Code green (and blue) – It’s not easy balancing energy and cost efficiency

The buzzwords of the times we live in right now are ‘Green’ and ‘energy efficient,’ and Revere is looking to march into that movement this year by taking steps to qualify as a state-defined Green Community.

However, as many are finding out concerning this movement, when the heat is on to go Green, it often means a lot of cold cash coming out of the pockets of private businesses and consumers.

That’s just what many construction businesses owners and city councillors are finding out about one portion of the Green Community Act that Mayor Tom Ambrosino is pushing. The reason for the push is so that Revere can capitalize on state government grant money.

One of the most controversial points in the quest to become a Green Community is to implement a stricter building code.

The code – called the Stretch Building Code – is now voluntary statewide, but the city would look to be the first in the state to make it mandatory. The hitch is that it increases construction costs, anywhere from five to 20 percent or $8,000 to $10,000.

The mayor said such increases to construction – despite the terrible building environment – is not his concern.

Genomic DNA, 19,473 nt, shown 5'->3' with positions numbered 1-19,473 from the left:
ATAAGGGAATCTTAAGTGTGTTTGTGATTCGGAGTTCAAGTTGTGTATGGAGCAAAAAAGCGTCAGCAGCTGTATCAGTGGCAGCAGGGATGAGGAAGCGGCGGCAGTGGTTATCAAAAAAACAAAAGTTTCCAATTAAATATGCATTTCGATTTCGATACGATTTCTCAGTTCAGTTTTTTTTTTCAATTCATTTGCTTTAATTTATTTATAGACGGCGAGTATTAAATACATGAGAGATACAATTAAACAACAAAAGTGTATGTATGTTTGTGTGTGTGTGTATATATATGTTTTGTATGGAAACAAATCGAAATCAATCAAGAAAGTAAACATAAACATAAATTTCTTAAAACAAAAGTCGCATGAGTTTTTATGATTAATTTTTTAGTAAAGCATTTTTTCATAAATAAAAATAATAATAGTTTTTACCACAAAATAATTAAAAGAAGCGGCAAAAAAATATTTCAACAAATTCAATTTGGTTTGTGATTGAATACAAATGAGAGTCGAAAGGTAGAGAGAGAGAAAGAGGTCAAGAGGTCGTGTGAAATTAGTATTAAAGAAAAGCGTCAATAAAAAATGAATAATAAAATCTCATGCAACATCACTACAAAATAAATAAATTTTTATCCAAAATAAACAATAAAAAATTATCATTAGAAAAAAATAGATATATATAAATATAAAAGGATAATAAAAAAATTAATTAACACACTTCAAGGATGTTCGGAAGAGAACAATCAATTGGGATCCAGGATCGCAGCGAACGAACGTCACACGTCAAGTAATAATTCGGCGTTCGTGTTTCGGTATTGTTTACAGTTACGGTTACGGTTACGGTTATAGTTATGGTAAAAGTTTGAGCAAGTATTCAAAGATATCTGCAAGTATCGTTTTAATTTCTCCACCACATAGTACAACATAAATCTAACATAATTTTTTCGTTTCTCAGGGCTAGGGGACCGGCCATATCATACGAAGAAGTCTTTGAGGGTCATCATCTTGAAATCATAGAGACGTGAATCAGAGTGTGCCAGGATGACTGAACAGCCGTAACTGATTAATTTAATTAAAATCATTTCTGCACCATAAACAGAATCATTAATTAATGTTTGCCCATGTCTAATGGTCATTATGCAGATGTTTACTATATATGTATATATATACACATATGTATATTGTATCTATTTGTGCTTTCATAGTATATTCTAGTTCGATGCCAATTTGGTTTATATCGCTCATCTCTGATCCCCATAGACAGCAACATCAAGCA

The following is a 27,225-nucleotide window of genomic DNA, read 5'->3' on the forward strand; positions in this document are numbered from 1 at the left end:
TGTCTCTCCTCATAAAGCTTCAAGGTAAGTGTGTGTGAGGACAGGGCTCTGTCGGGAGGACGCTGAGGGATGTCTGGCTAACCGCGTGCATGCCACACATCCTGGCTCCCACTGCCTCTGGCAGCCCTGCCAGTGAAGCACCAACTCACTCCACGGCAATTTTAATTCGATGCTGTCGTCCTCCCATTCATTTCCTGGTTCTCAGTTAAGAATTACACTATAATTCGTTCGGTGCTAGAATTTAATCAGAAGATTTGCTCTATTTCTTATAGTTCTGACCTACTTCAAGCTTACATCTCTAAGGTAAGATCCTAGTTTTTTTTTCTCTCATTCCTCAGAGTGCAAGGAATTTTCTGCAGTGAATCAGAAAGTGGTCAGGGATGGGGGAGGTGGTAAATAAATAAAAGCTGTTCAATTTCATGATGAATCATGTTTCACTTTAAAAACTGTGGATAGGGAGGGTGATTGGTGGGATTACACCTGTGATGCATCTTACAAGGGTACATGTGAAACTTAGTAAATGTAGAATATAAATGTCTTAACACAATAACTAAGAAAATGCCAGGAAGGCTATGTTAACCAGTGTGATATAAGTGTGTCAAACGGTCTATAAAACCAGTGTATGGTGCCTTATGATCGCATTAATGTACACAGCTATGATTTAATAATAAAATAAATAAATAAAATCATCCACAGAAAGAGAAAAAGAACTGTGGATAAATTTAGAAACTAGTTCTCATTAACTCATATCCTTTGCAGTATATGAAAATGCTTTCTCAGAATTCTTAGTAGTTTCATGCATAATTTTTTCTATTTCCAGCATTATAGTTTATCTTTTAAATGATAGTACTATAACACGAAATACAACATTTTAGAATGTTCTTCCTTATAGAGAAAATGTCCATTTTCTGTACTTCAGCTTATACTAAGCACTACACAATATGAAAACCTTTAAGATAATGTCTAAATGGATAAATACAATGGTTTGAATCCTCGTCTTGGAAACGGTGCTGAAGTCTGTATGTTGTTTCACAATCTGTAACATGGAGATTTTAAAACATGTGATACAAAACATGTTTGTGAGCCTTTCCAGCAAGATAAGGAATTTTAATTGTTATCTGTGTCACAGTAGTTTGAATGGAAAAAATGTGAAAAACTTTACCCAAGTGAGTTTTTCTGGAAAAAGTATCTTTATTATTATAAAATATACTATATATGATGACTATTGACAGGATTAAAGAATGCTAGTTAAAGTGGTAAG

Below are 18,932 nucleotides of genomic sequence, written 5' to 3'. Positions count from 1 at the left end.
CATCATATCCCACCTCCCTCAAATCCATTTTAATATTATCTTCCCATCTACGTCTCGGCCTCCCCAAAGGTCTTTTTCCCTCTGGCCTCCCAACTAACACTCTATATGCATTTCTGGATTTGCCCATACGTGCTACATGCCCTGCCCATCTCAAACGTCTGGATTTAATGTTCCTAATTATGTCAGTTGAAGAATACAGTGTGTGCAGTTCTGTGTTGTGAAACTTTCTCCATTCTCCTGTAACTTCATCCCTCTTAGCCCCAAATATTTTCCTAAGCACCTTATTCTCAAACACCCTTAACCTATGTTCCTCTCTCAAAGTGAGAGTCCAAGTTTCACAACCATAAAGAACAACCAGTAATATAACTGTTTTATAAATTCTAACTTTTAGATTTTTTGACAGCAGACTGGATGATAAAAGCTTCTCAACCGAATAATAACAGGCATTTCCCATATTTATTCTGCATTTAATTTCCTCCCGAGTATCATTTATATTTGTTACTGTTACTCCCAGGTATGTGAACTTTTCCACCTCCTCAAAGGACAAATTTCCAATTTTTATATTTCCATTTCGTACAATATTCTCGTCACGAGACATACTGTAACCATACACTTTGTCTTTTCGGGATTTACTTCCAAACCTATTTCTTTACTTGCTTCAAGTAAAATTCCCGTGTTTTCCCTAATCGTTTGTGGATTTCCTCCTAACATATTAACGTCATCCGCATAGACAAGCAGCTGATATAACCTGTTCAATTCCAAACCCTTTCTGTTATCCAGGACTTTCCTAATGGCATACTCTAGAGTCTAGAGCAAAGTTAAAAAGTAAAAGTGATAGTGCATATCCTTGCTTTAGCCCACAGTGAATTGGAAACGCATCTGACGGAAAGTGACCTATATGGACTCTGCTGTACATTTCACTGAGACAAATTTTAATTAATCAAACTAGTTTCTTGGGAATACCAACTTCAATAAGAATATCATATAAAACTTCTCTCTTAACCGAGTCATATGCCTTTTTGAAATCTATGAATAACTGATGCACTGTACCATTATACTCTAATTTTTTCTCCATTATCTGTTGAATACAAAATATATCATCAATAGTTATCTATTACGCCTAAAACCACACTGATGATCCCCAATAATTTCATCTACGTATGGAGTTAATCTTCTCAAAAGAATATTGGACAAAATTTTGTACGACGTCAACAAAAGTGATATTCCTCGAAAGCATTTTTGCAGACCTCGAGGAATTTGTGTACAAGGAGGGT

“The grant money is enormous; it’s not small money,” said the mayor. “It’s about $10 million a year available. The city has enormous energy needs. Every one of our [city] buildings needs significant improvements. This code is coming anyway. It’s inevitable. It will be required in a few years. The pros of going forward outweigh the cons. I have to worry about the City of Revere and not developer’s profits.”

Tony DelVecchio, a Revere-based builder, said it’s a noble goal for the future, but not now.

“I think it would be a good idea in the future, but now, with things being so bad, I don’t think you can spend the extra money,” he said. “With this downfall, it’s hit the construction industry deeply…I think it’s a great idea, but I don’t think people will spend the money now.”

Some developers though, see the code as ill timed. At a time when construction workers are unemployed at a rate of 30 to 50 percent, more costs and regulation are not easy to stomach.

“Everything we do now in building is a big improvement from when I started out,” said Steven Ciambelli, a long-time Revere developer. “I would say the timing is a little off on this now. Enough is enough. If they’re just doing it for grant money, it’s not a good idea. I believe in building as efficiently as possible. Right now is not a good time to add costs. It’s already too expensive to build.”

Building Inspector Ben DeCristoforo said the Stretch Code is a very complicated animal. In fact, he said that many of those who try to explain it at seminars get stuck on certain parts of it.

He said the code is the future, and that parts of it will be implemented anyway statewide on July 1. However, he added that mandating the code in Revere might be more difficult than in more affluent communities.

“I don’t necessarily think it’s a bad thing; I think it’s the future, basically,” said DeCristoforo. “Whether it’s a good thing or not, I’m not sure. A sophisticated builder in another market may be able to recoup those costs, but it may be hard for the group here in Revere to recoup that…The market in Revere is a little different than in Winchester. They may be able to afford it better in Winchester.”